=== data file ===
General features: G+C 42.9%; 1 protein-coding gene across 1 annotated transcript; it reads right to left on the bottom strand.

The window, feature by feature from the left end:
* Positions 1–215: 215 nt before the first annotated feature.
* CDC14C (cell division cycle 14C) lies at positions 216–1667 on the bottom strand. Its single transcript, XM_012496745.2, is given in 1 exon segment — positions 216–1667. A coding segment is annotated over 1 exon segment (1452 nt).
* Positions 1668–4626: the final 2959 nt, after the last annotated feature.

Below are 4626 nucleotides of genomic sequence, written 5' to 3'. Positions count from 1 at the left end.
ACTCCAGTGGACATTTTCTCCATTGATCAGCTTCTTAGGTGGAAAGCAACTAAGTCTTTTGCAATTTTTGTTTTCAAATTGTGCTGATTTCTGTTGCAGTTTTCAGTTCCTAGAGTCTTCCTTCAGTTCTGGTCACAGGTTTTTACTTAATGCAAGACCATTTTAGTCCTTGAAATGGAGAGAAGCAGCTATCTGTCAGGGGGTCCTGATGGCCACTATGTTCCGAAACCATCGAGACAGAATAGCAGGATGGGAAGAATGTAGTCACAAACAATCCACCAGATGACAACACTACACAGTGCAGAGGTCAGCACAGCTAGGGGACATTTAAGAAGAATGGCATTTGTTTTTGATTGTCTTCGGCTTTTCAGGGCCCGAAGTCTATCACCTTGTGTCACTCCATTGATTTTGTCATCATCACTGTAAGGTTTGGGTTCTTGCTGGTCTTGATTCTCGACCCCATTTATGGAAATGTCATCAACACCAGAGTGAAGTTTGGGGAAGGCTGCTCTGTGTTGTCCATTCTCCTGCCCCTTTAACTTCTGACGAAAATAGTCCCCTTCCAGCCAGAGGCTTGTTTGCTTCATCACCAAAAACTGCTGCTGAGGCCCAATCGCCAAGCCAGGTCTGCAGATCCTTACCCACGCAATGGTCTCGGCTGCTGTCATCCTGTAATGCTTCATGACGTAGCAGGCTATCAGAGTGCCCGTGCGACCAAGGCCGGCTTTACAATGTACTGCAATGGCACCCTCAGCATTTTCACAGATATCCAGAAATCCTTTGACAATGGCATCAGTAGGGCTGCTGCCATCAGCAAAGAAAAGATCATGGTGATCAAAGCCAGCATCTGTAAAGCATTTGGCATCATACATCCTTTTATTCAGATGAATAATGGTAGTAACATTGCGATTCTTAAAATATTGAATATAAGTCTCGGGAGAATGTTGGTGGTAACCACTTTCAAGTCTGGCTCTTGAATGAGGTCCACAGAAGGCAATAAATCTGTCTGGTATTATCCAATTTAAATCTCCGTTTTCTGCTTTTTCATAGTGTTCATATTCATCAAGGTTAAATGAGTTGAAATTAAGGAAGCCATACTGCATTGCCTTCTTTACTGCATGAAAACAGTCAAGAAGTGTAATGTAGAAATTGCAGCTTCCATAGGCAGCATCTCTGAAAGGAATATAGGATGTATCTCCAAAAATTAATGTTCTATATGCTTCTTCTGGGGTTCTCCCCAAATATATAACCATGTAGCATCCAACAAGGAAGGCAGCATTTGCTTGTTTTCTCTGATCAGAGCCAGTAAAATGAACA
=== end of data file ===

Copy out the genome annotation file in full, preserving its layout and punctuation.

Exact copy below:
General features: G+C 42.9%; 1 protein-coding gene across 1 annotated transcript; it reads right to left on the bottom strand.

The window, feature by feature from the left end:
* Positions 1–215: 215 nt before the first annotated feature.
* CDC14C (cell division cycle 14C) lies at positions 216–1667 on the bottom strand. Its single transcript, XM_012496745.2, is given in 1 exon segment — positions 216–1667. A coding segment is annotated over 1 exon segment (1452 nt).
* Positions 1668–4626: the final 2959 nt, after the last annotated feature.

Below are 4626 nucleotides of genomic sequence, written 5' to 3'. Positions count from 1 at the left end.
ACTCCAGTGGACATTTTCTCCATTGATCAGCTTCTTAGGTGGAAAGCAACTAAGTCTTTTGCAATTTTTGTTTTCAAATTGTGCTGATTTCTGTTGCAGTTTTCAGTTCCTAGAGTCTTCCTTCAGTTCTGGTCACAGGTTTTTACTTAATGCAAGACCATTTTAGTCCTTGAAATGGAGAGAAGCAGCTATCTGTCAGGGGGTCCTGATGGCCACTATGTTCCGAAACCATCGAGACAGAATAGCAGGATGGGAAGAATGTAGTCACAAACAATCCACCAGATGACAACACTACACAGTGCAGAGGTCAGCACAGCTAGGGGACATTTAAGAAGAATGGCATTTGTTTTTGATTGTCTTCGGCTTTTCAGGGCCCGAAGTCTATCACCTTGTGTCACTCCATTGATTTTGTCATCATCACTGTAAGGTTTGGGTTCTTGCTGGTCTTGATTCTCGACCCCATTTATGGAAATGTCATCAACACCAGAGTGAAGTTTGGGGAAGGCTGCTCTGTGTTGTCCATTCTCCTGCCCCTTTAACTTCTGACGAAAATAGTCCCCTTCCAGCCAGAGGCTTGTTTGCTTCATCACCAAAAACTGCTGCTGAGGCCCAATCGCCAAGCCAGGTCTGCAGATCCTTACCCACGCAATGGTCTCGGCTGCTGTCATCCTGTAATGCTTCATGACGTAGCAGGCTATCAGAGTGCCCGTGCGACCAAGGCCGGCTTTACAATGTACTGCAATGGCACCCTCAGCATTTTCACAGATATCCAGAAATCCTTTGACAATGGCATCAGTAGGGCTGCTGCCATCAGCAAAGAAAAGATCATGGTGATCAAAGCCAGCATCTGTAAAGCATTTGGCATCATACATCCTTTTATTCAGATGAATAATGGTAGTAACATTGCGATTCTTAAAATATTGAATATAAGTCTCGGGAGAATGTTGGTGGTAACCACTTTCAAGTCTGGCTCTTGAATGAGGTCCACAGAAGGCAATAAATCTGTCTGGTATTATCCAATTTAAATCTCCGTTTTCTGCTTTTTCATAGTGTTCATATTCATCAAGGTTAAATGAGTTGAAATTAAGGAAGCCATACTGCATTGCCTTCTTTACTGCATGAAAACAGTCAAGAAGTGTAATGTAGAAATTGCAGCTTCCATAGGCAGCATCTCTGAAAGGAATATAGGATGTATCTCCAAAAATTAATGTTCTATATGCTTCTTCTGGGGTTCTCCCCAAATATATAACCATGTAGCATCCAACAAGGAAGGCAGCATTTGCTTGTTTTCTCTGATCAGAGCCAGTAAAATGAACA